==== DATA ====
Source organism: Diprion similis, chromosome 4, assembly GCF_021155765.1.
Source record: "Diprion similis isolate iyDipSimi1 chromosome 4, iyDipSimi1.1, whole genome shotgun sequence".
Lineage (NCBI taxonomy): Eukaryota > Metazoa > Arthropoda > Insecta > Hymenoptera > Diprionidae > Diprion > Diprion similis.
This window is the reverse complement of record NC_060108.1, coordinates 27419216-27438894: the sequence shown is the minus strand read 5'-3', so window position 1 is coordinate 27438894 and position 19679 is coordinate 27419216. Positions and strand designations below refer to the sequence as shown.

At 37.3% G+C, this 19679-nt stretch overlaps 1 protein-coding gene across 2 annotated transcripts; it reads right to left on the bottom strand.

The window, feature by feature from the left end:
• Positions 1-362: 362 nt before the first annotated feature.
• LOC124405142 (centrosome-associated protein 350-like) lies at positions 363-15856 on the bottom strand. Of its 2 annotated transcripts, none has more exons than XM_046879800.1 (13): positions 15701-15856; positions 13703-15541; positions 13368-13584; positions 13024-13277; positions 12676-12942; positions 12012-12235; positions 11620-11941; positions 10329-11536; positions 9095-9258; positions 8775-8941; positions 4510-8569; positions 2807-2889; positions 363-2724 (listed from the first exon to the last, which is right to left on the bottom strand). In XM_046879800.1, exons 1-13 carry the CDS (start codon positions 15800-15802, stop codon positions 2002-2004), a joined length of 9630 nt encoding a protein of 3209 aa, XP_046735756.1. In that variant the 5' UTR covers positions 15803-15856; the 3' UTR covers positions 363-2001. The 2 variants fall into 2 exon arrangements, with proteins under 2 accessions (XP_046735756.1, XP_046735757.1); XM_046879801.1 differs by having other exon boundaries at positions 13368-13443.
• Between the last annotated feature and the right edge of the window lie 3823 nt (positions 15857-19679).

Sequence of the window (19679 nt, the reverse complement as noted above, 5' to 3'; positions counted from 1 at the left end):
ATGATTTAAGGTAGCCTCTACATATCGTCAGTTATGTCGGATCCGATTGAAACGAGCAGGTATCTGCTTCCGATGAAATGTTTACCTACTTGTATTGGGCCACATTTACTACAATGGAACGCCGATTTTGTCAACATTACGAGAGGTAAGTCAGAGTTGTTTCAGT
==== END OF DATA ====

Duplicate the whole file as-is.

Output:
Source organism: Diprion similis, chromosome 4, assembly GCF_021155765.1.
Source record: "Diprion similis isolate iyDipSimi1 chromosome 4, iyDipSimi1.1, whole genome shotgun sequence".
Lineage (NCBI taxonomy): Eukaryota > Metazoa > Arthropoda > Insecta > Hymenoptera > Diprionidae > Diprion > Diprion similis.
This window is the reverse complement of record NC_060108.1, coordinates 27419216-27438894: the sequence shown is the minus strand read 5'-3', so window position 1 is coordinate 27438894 and position 19679 is coordinate 27419216. Positions and strand designations below refer to the sequence as shown.

At 37.3% G+C, this 19679-nt stretch overlaps 1 protein-coding gene across 2 annotated transcripts; it reads right to left on the bottom strand.

The window, feature by feature from the left end:
• Positions 1-362: 362 nt before the first annotated feature.
• LOC124405142 (centrosome-associated protein 350-like) lies at positions 363-15856 on the bottom strand. Of its 2 annotated transcripts, none has more exons than XM_046879800.1 (13): positions 15701-15856; positions 13703-15541; positions 13368-13584; positions 13024-13277; positions 12676-12942; positions 12012-12235; positions 11620-11941; positions 10329-11536; positions 9095-9258; positions 8775-8941; positions 4510-8569; positions 2807-2889; positions 363-2724 (listed from the first exon to the last, which is right to left on the bottom strand). In XM_046879800.1, exons 1-13 carry the CDS (start codon positions 15800-15802, stop codon positions 2002-2004), a joined length of 9630 nt encoding a protein of 3209 aa, XP_046735756.1. In that variant the 5' UTR covers positions 15803-15856; the 3' UTR covers positions 363-2001. The 2 variants fall into 2 exon arrangements, with proteins under 2 accessions (XP_046735756.1, XP_046735757.1); XM_046879801.1 differs by having other exon boundaries at positions 13368-13443.
• Between the last annotated feature and the right edge of the window lie 3823 nt (positions 15857-19679).

Sequence of the window (19679 nt, the reverse complement as noted above, 5' to 3'; positions counted from 1 at the left end):
ATGATTTAAGGTAGCCTCTACATATCGTCAGTTATGTCGGATCCGATTGAAACGAGCAGGTATCTGCTTCCGATGAAATGTTTACCTACTTGTATTGGGCCACATTTACTACAATGGAACGCCGATTTTGTCAACATTACGAGAGGTAAGTCAGAGTTGTTTCAGT